Let’s take a few other examples. Call me biased, but why is it that that vainglorious nincompoop King Richard II is talked about on 29 separate pages in this book while there are half as many mentions (and they are mostly just mentions) of the greatest of Ireland’s kings, Brian Boru? Why is somebody called Sir William Windsor (a minor English viceroy of the later fourteenth century) referred to on ten separate occasions while Ireland’s greatest scholarly genius, John Scotus Eriugena, is mentioned how many times? Twice, one of them in passing. Why are there fewer references to St Colum Cille of Iona than to town life in late medieval Drogheda; as many references to Richard Ledred, a fairly inconsequential English bishop of Ossory in the fourteenth century, as there are to St Columbanus, one of the founding fathers of European monasticism; and far more references to the mendicant orders in later medieval Ireland than to St Patrick?

Again one is forced to contemplate why this is so, why the first three-quarters of a millennium of Irish history are blithely skipped over until we reach the moment when the English arrive; and again the unavoidable conclusion seems to be a value judgment that what happened before 1169 is less ‘important’ than what happened after.

This is not nit-picking. The editor of this volume, Brendan Smith, has done an extraordinary job in many respects. Barely one of its nineteen chapters is anything less than excellent. One thinks of John Carey’s brilliantly encyclopaedic (if, perforce, all too brief) survey of the belief systems, the learning and the literature of early Ireland, informed by an unparalleled knowledge of the sources: in a field of study in which extremities of opinion have threatened to strike terror into gentler wayfarers, it is moderate, welcoming and wise; and it is complemented by a correspondingly authoritative survey of the historico-literary material of the eleventh and twelfth centuries by Máire Ní Mhaonaigh. Similarly, Edel Bhreathnach expertly interweaves literary and archaeological evidence to conjure up a vivid image of secular and sacred life in early Ireland, and the editor could not have chosen more wisely than when recruiting Alex Woolf to survey the Viking impact: his approach to a subject occasionally dulled by repetition of the same dog-eared dossier of cliché and speculation is wonderfully refreshing and written in a delightfully accessible style.

Nicholas Vincent’s ‘Angevin Ireland’ is, likewise, sparklingly original, utterly brilliant and sure to cause offence in certain quarters—‘the conquerors who arrived in Bannow Bay in 1169 … found themselves time-travellers to an Iron Age’ (p. 205)—but the fact is that more new research and new thinking is displayed in this short essay than in many a dense tome. Brendan Smith himself masterfully reviews the period from 1320 to 1450, and what a joy to read Michael Bennett’s essay on ‘Late medieval Ireland in a wider world’. Like the exquisite concluding essay by the doyen of later medieval Irish historiography, Robin Frame, it is packed with fascinating and thought-provoking vignettes. And one of the volume’s finest studies is certainly Peter Crooks’s important examination of the theory underlying the English claim to rule Ireland: let us hope that it gets the audience it deserves among scholars both of medieval England and of early modern and modern Ireland.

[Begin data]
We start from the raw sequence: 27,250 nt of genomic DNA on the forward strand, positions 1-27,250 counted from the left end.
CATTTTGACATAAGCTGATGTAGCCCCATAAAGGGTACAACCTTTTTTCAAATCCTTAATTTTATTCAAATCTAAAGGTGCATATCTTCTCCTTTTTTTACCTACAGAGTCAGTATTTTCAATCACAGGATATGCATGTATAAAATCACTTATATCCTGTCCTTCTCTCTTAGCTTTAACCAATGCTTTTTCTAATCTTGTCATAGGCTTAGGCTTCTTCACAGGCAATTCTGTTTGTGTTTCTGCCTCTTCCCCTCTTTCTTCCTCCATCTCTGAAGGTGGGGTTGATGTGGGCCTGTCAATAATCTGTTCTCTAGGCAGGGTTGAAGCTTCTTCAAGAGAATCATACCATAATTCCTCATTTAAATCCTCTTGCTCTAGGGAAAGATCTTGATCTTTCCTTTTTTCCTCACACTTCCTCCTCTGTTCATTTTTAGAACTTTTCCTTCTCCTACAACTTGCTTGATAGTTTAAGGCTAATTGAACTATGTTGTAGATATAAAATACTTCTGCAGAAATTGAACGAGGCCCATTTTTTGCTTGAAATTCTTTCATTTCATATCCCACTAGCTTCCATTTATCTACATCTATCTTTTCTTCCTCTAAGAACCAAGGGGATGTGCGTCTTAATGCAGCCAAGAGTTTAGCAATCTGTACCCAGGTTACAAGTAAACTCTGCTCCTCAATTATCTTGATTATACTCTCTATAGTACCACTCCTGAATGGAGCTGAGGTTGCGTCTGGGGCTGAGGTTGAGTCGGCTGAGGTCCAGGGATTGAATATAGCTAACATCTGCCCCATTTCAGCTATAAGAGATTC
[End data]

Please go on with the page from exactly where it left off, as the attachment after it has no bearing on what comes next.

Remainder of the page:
I could go on: there is much more where this came from, and all of the volume’s eighteen learned authors (one of whom, Katharine Simms, actually provides two splendid chapters on the culture and politics of later medieval Gaelic Ireland) deserve enormous credit and have treated us to scholarship guaranteed to stand the test of time. This reviewer’s reservation is confined to that one point rehearsed above: this is not a history of medieval Ireland in the round. It matters that the editors of the Cambridge History of Ireland thought it not unreasonable to give an average of 150 years to each of the three modern volumes in the series and cram more than a thousand into Volume 1. And it matters that the latter volume begins only in AD 600, and even then gives short shrift to the subject until the moment the English arrive.

How poignant to recall the remarks of Donnchadh Ó Corráin in an interview (HI 26.1, Jan./Feb. 2018) shortly before his recent passing that

‘… in most European countries, if they have a Golden Age, the kids get taught it … But we have as the centre of our school curriculum for senior students one of the most disastrous centuries in Irish history, the nineteenth, that century in which we turn into a peripheral European country that doesn’t matter much to anyone. But take, say, the arrival of Columbanus on continental Europe, take for instance Sedulius Scottus, who was the finest Latin poet in Europe in the ninth century, or Eriugena, who is the most important philosopher for about a millennium, half on each side of him. If other European countries had cultural heroes of this kind, their students would hear about them.’

Sadly, for all its many virtues, the Cambridge History of Ireland does not pass the Ó Corráin test.

Seán Duffy is Professor of Medieval Irish and Insular History at Trinity College Dublin.